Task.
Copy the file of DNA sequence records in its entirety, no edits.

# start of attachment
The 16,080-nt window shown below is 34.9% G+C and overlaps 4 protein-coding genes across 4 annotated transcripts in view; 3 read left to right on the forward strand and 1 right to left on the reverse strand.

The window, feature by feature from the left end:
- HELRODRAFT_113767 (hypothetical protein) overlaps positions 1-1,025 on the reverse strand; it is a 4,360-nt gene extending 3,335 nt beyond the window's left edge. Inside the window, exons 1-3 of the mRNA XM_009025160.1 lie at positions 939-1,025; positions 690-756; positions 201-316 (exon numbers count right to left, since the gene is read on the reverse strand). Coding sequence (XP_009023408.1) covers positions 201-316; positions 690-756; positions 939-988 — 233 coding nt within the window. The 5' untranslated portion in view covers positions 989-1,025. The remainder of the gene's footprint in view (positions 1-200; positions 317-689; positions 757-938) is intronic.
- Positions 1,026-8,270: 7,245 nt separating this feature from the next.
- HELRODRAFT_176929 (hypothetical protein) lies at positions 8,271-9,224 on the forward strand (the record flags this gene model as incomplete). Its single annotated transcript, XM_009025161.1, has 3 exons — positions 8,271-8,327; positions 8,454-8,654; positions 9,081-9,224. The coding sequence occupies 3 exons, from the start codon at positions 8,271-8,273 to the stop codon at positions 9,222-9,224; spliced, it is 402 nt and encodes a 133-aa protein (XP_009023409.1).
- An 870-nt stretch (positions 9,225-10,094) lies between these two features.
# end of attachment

The 16,080-nt window shown below is 34.9% G+C and overlaps 4 protein-coding genes across 4 annotated transcripts in view; 3 read left to right on the forward strand and 1 right to left on the reverse strand.

The window, feature by feature from the left end:
- HELRODRAFT_113767 (hypothetical protein) overlaps positions 1-1,025 on the reverse strand; it is a 4,360-nt gene extending 3,335 nt beyond the window's left edge. Inside the window, exons 1-3 of the mRNA XM_009025160.1 lie at positions 939-1,025; positions 690-756; positions 201-316 (exon numbers count right to left, since the gene is read on the reverse strand). Coding sequence (XP_009023408.1) covers positions 201-316; positions 690-756; positions 939-988 — 233 coding nt within the window. The 5' untranslated portion in view covers positions 989-1,025. The remainder of the gene's footprint in view (positions 1-200; positions 317-689; positions 757-938) is intronic.
- Positions 1,026-8,270: 7,245 nt separating this feature from the next.
- HELRODRAFT_176929 (hypothetical protein) lies at positions 8,271-9,224 on the forward strand (the record flags this gene model as incomplete). Its single annotated transcript, XM_009025161.1, has 3 exons — positions 8,271-8,327; positions 8,454-8,654; positions 9,081-9,224. The coding sequence occupies 3 exons, from the start codon at positions 8,271-8,273 to the stop codon at positions 9,222-9,224; spliced, it is 402 nt and encodes a 133-aa protein (XP_009023409.1).
- An 870-nt stretch (positions 9,225-10,094) lies between these two features.